Nathaniel Lyon was born on July 14, 1818, in Ashford, Connecticut; he graduated from West Point in 1841. His military service included fighting the Seminoles in Florida and several battles in the Mexican-American War. Promoted to captain in 1851, Lyon’s immediate pre-Civil War career consisted mostly of garrison duty in California and Kansas. During the seven years he served in Kansas, he developed a strong anti-slavery stance; by 1860, he was violating orders to support the free-state movement in Kansas.
In January 1861, he was ordered to reinforce the U.S. arsenal in St. Louis, Missouri. The arsenal was home to approximately 36,000 muskets, and was the largest arsenal west of the Mississippi River. In May 1861, Governor Jackson ordered a portion of the state militia to St. Louis for training. Lyon forced the militia’s surrender at Camp Jackson without a struggle. While the militiamen were being marched to the arsenal, however, an angry mob swarmed in the streets of St. Louis. As tensions rose the nervous German soldiers fired into the crowd, killing 28 civilians.
A month later, Nathaniel Lyon and Francis Blair, Jr., met Governor Jackson and Sterling Price to settle tensions between the factions. After a lengthy, fruitless meeting, Lyon refused to compromise and ended the meeting by declaring “This means war!”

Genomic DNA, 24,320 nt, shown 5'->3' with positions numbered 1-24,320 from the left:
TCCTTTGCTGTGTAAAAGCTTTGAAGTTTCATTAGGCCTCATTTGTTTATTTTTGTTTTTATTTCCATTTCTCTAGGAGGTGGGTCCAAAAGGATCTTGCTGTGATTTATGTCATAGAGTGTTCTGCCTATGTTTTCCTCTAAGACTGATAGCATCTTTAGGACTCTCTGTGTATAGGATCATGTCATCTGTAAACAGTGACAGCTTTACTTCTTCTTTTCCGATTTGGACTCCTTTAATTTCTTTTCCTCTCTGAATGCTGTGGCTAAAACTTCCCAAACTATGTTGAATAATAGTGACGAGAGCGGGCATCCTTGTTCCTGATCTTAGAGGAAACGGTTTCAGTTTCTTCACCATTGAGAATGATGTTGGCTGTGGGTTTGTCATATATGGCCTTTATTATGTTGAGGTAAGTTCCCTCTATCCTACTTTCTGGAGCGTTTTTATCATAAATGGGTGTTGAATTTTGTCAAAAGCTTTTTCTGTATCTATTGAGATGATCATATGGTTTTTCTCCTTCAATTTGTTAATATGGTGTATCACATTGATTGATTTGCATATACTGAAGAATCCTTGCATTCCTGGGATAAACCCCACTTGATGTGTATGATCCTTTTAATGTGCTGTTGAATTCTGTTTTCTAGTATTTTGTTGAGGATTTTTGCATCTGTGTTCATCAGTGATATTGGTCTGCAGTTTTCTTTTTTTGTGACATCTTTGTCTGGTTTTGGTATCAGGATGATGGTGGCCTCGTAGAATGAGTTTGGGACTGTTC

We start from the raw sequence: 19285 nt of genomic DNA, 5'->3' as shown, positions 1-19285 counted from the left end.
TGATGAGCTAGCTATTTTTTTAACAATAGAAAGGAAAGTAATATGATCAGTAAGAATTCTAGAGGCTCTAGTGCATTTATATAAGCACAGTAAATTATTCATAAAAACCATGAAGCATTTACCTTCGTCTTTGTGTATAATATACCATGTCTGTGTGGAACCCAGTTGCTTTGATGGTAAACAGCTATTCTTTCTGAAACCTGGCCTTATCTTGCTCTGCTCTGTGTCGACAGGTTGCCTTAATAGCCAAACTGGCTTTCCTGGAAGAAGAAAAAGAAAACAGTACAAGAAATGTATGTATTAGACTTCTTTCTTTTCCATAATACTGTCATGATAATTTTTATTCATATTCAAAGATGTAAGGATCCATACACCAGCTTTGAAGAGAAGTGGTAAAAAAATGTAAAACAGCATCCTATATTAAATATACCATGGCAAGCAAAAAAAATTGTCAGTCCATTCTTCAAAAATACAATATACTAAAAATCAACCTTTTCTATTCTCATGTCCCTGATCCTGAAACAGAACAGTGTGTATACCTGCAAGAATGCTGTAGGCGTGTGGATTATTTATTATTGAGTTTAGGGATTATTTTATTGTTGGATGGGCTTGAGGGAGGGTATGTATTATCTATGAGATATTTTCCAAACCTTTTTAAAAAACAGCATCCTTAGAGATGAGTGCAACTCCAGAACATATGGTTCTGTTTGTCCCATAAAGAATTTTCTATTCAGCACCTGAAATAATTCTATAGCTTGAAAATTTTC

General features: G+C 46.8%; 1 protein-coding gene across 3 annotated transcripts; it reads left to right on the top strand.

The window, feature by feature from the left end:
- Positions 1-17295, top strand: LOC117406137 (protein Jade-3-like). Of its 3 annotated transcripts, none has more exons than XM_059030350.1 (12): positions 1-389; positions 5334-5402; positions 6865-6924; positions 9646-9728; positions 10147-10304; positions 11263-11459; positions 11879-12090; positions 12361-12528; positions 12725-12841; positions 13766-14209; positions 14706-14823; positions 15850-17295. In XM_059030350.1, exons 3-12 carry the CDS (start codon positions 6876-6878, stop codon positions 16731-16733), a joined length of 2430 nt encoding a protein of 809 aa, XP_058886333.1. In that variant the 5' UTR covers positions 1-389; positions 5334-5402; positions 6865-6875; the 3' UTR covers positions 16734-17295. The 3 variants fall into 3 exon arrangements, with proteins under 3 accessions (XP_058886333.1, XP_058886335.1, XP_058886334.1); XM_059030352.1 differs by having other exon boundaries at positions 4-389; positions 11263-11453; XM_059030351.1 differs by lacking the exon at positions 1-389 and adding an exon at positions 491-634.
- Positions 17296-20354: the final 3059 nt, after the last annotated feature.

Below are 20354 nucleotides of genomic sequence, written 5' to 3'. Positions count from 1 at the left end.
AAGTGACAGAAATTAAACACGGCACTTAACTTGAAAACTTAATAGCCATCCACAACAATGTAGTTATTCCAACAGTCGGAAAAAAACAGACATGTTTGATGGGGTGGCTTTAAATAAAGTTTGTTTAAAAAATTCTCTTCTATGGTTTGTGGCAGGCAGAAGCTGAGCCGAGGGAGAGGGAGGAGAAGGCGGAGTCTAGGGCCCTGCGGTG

Lyon organized his men and marched to Jefferson City, occupying the city on June 15, and routed Jackson’s Missouri State Guard at Boonville two days later. Lyon continued to follow Jackson’s retreating forces southward, and on August 10 he attacked the Missouri State Guard and their Confederate allies at Wilson’s Creek. Although outnumbered two to one, his army fought well. Lyon was killed, and the Union army was forced to retreat. Although a defeat, the battle served as a powerful incentive to the Lincoln administration to devote more Federal military resources to Missouri. General Nathaniel Lyon became the first Union general killed in the Civil War.
In 1861, the pro-Union citizens of St. Louis had this presentation sword made as a gift for Captain Nathaniel Lyon. Lyon lost his life at Wilson’s Creek, however, before this ceremonial sign of rank could be presented. The engraving on one side of the scabbard throat reads, “Presented to Capt. Nathaniel, 2nd U.S. Inf. by the citizens of St. Louis as testimonial of their esteem.”
Categories: War & Conflict
Subject: Lyon, Nathaniel; Civil War, 1861-1865
Contributing Institution: Wilson's Creek National Battlefield
Accession Number: WICR 00068 & 00069
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Photographer: Steve Ross